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Shell be right in turtle sanctuary

6 Jul 2018

The North Central Catchment Management Authority (CMA) has joined forces with Turtles Australia and Ridley Agriproducts to build a turtle breeding sanctuary near the company’s Gunbower mill.

Land on the mill site next to the lagoon is a popular nesting spot for broad-shelled turtles, the largest of the three species of native turtles found in the region. It is also endangered.

“Ridley’s has kindly let us fence off a large area of their land so turtles can safely come up onto the higher ground and nest, without predators such as foxes raiding the nests,” North Central CMA Acting Project Manager Amy Russell said.

“The fence is about 400 metres long and is designed with an open side leading onto the lagoon. It is higher than normal, so foxes and other predators can’t jump over it.

“It also has a curved top to stop foxes climbing the fence. The bottom of the fence contains a curtain pinned into the ground to stop foxes digging underneath.”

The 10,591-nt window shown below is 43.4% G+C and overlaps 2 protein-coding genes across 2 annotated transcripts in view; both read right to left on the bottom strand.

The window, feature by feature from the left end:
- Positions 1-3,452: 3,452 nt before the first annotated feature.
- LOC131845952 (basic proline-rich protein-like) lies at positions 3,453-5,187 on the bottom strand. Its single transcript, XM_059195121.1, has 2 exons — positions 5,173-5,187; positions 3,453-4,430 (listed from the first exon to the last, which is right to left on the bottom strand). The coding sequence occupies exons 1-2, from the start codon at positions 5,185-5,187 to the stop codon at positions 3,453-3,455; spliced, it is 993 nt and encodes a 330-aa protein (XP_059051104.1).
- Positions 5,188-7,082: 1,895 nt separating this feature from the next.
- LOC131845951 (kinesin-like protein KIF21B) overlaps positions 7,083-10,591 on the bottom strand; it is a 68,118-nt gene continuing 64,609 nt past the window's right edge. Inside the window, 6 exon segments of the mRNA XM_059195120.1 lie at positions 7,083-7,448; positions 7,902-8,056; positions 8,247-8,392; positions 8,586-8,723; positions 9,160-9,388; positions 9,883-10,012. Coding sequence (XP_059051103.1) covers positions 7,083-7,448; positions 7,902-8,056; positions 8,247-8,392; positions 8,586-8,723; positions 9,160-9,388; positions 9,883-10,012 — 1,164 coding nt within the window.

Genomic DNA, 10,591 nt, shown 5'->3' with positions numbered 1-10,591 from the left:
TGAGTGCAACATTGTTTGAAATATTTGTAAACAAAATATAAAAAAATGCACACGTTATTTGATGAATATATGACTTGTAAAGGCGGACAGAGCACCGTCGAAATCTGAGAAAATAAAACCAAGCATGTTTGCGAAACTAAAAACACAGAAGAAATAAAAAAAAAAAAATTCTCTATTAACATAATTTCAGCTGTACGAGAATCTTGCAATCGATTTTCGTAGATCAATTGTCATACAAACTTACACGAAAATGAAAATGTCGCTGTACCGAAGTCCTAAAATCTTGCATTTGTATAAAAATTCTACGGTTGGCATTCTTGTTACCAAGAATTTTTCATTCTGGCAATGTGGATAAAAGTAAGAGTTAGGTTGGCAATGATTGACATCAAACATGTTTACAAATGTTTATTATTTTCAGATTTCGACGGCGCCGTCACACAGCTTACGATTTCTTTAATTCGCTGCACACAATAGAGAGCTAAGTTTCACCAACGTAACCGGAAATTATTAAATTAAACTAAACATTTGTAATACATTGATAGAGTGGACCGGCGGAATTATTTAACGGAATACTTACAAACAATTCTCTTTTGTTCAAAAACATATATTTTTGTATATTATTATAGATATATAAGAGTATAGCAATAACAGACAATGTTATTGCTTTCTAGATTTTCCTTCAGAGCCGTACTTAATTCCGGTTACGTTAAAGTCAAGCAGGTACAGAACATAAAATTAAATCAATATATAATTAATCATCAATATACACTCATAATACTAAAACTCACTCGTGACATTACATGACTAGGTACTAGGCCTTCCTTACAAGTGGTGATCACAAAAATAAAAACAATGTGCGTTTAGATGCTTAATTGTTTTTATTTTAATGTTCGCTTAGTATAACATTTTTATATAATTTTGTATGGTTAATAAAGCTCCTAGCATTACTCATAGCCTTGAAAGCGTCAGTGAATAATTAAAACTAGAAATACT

Ridley Agriproducts Operations Manager Shane Emanuelli said staff were also keen to keep an eye out for any turtles, and report them to Turtles Australia.

“We are happy to assist in any strategies to understand and assist animals and the environment to ensure sustainability,” he said.

“This is typically set in our Ridley core values under our Respect value.

“It has been great working with the North Central CMA and a real pleasure to work on this project. Hopefully we’ll see a lot of baby turtles in the area in the future.”

The North Central CMA has been working hard to increase the numbers of juvenile turtles in the region, recently completing a large baiting program in Gunbower Forest.

Turtles Australia was monitoring the Ridley site during the most recent nesting season and found the fence, along with the baiting program, to be providing the turtles with the help they need.

If you see a turtle, or evidence of nest predation you can record the sighting by downloading the TurtleSAT App, or by visiting

The project is supported by the North Central CMA through funding from the Australian Government’s National Landcare Program.